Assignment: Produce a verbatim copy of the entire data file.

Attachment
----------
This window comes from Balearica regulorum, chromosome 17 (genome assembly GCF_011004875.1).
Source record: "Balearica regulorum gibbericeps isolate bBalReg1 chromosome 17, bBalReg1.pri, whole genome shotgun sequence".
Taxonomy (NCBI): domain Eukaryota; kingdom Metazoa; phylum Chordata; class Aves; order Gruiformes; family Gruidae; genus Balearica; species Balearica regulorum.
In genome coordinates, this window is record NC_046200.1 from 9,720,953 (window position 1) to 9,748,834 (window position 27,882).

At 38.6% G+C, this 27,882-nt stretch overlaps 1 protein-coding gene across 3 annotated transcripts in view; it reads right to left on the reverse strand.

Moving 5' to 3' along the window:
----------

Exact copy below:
This window comes from Balearica regulorum, chromosome 17 (genome assembly GCF_011004875.1).
Source record: "Balearica regulorum gibbericeps isolate bBalReg1 chromosome 17, bBalReg1.pri, whole genome shotgun sequence".
Taxonomy (NCBI): domain Eukaryota; kingdom Metazoa; phylum Chordata; class Aves; order Gruiformes; family Gruidae; genus Balearica; species Balearica regulorum.
In genome coordinates, this window is record NC_046200.1 from 9,720,953 (window position 1) to 9,748,834 (window position 27,882).

At 38.6% G+C, this 27,882-nt stretch overlaps 1 protein-coding gene across 3 annotated transcripts in view; it reads right to left on the reverse strand.

Moving 5' to 3' along the window: